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Periparturient hemorrhage in mares: 73 cases (1998–2005)

Carolyn E. Arnold DVM, DACVS1, Maria Payne DVM2, James A. Thompson DVM, DVSc, DACT, DACVPM3, Nathan M. Slovis DVM, DACVIM4, and Fairfield T. Bain DVM, DACVIM, DACVP, DACVECC5
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  • 1 Department of Large Animal Clinical Sciences, College of Veterinary Medicine and Biomedical Sciences, Texas A&M University, College Station, TX 77843; Rockwall Equine Center, 9385 County Rd 2432, Terrell, TX 75160; the Department of Internal Medicine and Critical Care, McGee Medical Center, Hagyard Equine Medical Institute, 4250 Iron Works Pike, Lexington, KY 40511; and Woodside Equine Clinic, 13011 Blanton Rd, Ashland, VA 23005.
  • | 2 Department of Large Animal Clinical Sciences, College of Veterinary Medicine and Biomedical Sciences, Texas A&M University, College Station, TX 77843; Rockwall Equine Center, 9385 County Rd 2432, Terrell, TX 75160; the Department of Internal Medicine and Critical Care, McGee Medical Center, Hagyard Equine Medical Institute, 4250 Iron Works Pike, Lexington, KY 40511; and Woodside Equine Clinic, 13011 Blanton Rd, Ashland, VA 23005.
  • | 3 Department of Large Animal Clinical Sciences, College of Veterinary Medicine and Biomedical Sciences, Texas A&M University, College Station, TX 77843; Rockwall Equine Center, 9385 County Rd 2432, Terrell, TX 75160; the Department of Internal Medicine and Critical Care, McGee Medical Center, Hagyard Equine Medical Institute, 4250 Iron Works Pike, Lexington, KY 40511; and Woodside Equine Clinic, 13011 Blanton Rd, Ashland, VA 23005.
  • | 4 Department of Large Animal Clinical Sciences, College of Veterinary Medicine and Biomedical Sciences, Texas A&M University, College Station, TX 77843; Rockwall Equine Center, 9385 County Rd 2432, Terrell, TX 75160; the Department of Internal Medicine and Critical Care, McGee Medical Center, Hagyard Equine Medical Institute, 4250 Iron Works Pike, Lexington, KY 40511; and Woodside Equine Clinic, 13011 Blanton Rd, Ashland, VA 23005.
  • | 5 Department of Large Animal Clinical Sciences, College of Veterinary Medicine and Biomedical Sciences, Texas A&M University, College Station, TX 77843; Rockwall Equine Center, 9385 County Rd 2432, Terrell, TX 75160; the Department of Internal Medicine and Critical Care, McGee Medical Center, Hagyard Equine Medical Institute, 4250 Iron Works Pike, Lexington, KY 40511; and Woodside Equine Clinic, 13011 Blanton Rd, Ashland, VA 23005.

Abstract

Objective—To determine signalment, physical examination and clinicopathologic abnormalities, outcome, and subsequent fertility of mares with periparturient hemorrhage (PPH) and identify factors associated with outcome (ie, survival vs death).

Design—Retrospective case series.

Animals—73 mares.

Procedures—Medical records were reviewed for information on age, breed, initial complaint, physical examination and clinicopathologic abnormalities, treatment, outcome, and subsequent fertility.

Results—Median age was 14.0 years (range, 5 to 24 years), and median number of foals produced prior to the diagnosis of PPH was 8 (range, 1 to 16). Ten (14%) mares had prepartum hemorrhage and 63 (86%) had postpartum hemorrhage. Treatment was aimed at restoring cardiovascular volume, enhancing coagulation, controlling pain, and reducing the effects of endotoxemia. Sixty-one (84%) mares survived and 12 (16%) died or were euthanized. Common complications included fever, leukopenia, retained fetal membranes, increased digital pulses, thrombophlebitis, and cardiac arrhythmias. Of the 53 surviving mares for which subsequent breeding information was available, 26 (49%) produced 1 or more foals after recovering from PPH.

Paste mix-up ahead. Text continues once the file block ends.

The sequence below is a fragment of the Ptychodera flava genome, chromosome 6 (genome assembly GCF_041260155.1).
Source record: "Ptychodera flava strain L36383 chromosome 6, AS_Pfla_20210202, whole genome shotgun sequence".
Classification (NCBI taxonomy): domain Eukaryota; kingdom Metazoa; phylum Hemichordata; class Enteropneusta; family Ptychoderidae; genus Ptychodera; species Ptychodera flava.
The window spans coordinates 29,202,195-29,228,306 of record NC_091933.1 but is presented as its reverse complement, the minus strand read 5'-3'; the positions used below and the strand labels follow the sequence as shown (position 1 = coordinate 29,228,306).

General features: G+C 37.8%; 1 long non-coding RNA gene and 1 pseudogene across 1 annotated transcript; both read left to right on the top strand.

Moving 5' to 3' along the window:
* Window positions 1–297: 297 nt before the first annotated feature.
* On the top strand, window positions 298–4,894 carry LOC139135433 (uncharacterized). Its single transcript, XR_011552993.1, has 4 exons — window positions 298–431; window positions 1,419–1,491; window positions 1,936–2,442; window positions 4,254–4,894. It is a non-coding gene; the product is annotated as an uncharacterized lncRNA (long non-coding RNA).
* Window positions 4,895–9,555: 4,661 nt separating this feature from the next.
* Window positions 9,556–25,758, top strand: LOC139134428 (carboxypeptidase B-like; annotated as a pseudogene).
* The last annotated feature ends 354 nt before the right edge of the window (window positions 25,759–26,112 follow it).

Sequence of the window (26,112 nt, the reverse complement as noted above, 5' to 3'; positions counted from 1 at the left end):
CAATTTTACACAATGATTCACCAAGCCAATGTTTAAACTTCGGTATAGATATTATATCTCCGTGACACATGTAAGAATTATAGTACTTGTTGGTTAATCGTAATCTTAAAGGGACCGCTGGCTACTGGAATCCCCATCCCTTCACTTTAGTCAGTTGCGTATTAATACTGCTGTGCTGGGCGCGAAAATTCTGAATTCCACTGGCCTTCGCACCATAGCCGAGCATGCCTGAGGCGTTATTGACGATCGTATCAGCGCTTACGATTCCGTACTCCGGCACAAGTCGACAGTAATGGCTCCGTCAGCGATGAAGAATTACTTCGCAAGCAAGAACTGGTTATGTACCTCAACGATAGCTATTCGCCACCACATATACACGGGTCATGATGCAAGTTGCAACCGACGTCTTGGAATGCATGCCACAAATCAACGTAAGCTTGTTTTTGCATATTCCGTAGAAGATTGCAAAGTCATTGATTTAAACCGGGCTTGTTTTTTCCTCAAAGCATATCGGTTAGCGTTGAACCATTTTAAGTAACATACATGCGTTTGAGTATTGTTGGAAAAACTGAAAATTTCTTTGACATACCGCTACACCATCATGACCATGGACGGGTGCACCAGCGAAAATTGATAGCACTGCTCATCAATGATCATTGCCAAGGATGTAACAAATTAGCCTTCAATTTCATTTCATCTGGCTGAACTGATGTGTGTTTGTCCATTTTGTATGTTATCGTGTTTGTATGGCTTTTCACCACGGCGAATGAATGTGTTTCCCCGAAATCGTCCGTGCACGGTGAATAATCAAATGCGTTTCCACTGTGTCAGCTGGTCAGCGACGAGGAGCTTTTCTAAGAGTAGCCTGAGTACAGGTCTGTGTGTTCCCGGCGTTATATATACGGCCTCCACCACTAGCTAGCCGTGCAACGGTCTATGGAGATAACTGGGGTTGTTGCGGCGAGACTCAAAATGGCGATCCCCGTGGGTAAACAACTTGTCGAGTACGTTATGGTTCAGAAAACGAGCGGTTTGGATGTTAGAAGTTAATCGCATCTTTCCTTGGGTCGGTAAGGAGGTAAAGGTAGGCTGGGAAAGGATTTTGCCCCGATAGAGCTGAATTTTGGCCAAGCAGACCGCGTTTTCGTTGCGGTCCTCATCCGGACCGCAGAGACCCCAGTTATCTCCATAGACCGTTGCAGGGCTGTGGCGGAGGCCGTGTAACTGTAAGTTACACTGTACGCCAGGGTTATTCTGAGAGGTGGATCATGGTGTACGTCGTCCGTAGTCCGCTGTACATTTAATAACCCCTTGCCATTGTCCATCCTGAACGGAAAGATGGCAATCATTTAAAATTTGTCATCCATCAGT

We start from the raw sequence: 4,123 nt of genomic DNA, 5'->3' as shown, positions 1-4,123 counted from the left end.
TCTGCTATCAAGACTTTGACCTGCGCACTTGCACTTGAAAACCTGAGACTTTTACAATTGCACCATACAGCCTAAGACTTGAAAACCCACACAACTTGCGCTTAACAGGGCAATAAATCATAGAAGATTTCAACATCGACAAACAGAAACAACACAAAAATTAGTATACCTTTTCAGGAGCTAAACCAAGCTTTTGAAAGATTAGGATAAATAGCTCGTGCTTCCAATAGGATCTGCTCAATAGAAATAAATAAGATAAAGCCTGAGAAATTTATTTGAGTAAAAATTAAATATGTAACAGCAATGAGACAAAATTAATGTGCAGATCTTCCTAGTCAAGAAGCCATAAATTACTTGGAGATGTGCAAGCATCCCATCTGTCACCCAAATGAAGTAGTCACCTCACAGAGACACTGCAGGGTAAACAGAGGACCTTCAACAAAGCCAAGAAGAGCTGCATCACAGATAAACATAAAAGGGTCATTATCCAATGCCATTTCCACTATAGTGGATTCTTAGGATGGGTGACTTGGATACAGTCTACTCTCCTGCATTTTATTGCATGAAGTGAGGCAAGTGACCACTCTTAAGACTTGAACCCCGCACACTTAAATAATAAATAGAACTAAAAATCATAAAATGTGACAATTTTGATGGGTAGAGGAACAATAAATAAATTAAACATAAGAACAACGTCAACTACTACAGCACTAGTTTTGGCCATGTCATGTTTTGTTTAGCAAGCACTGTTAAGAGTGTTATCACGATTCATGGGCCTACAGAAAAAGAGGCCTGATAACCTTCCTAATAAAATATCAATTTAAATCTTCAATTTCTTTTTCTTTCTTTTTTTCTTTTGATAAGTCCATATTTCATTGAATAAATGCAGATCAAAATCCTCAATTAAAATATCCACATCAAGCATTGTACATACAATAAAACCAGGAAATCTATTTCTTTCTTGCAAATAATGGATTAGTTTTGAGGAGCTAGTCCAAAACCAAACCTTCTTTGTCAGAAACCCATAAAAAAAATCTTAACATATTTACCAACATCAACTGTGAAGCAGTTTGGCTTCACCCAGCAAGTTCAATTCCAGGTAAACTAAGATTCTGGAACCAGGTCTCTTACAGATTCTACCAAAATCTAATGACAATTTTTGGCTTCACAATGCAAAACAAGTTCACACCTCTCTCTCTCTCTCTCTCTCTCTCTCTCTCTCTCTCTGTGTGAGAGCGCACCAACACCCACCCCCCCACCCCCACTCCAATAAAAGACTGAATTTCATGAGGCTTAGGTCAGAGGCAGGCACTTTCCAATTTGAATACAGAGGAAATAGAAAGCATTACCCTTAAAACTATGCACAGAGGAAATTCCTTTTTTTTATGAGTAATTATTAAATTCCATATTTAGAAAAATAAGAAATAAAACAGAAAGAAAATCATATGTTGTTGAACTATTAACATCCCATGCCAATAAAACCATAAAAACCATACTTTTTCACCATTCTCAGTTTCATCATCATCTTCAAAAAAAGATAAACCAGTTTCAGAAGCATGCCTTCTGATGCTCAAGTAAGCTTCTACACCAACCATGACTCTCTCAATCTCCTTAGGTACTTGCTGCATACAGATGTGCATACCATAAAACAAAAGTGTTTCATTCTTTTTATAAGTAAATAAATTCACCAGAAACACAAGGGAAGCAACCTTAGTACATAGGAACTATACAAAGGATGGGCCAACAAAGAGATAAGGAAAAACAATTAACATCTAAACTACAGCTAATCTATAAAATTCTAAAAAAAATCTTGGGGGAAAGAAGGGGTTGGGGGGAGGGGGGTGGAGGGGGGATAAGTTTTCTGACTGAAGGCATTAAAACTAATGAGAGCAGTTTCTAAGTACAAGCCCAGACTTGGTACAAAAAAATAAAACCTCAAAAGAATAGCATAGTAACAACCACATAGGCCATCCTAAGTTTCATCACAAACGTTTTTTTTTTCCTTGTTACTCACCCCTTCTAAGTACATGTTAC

Conclusions and Clinical Relevance—Results suggested that PPH can develop in mares of any age and parity. Treatment was associated with a good prognosis for survival and a reasonable prognosis for future fertility.

Abstract

Objective—To determine signalment, physical examination and clinicopathologic abnormalities, outcome, and subsequent fertility of mares with periparturient hemorrhage (PPH) and identify factors associated with outcome (ie, survival vs death).

Design—Retrospective case series.

Animals—73 mares.

Procedures—Medical records were reviewed for information on age, breed, initial complaint, physical examination and clinicopathologic abnormalities, treatment, outcome, and subsequent fertility.

Results—Median age was 14.0 years (range, 5 to 24 years), and median number of foals produced prior to the diagnosis of PPH was 8 (range, 1 to 16). Ten (14%) mares had prepartum hemorrhage and 63 (86%) had postpartum hemorrhage. Treatment was aimed at restoring cardiovascular volume, enhancing coagulation, controlling pain, and reducing the effects of endotoxemia. Sixty-one (84%) mares survived and 12 (16%) died or were euthanized. Common complications included fever, leukopenia, retained fetal membranes, increased digital pulses, thrombophlebitis, and cardiac arrhythmias. Of the 53 surviving mares for which subsequent breeding information was available, 26 (49%) produced 1 or more foals after recovering from PPH.

Conclusions and Clinical Relevance—Results suggested that PPH can develop in mares of any age and parity. Treatment was associated with a good prognosis for survival and a reasonable prognosis for future fertility.

Contributor Notes

Supported by the Link Equine Research Endowment, College of Veterinary Medicine and Biomedical Sciences, Texas A&M University, and the Department of Clinical Sciences, College of Veterinary Medicine, Kansas State University.

Address correspondence to Dr. Arnold.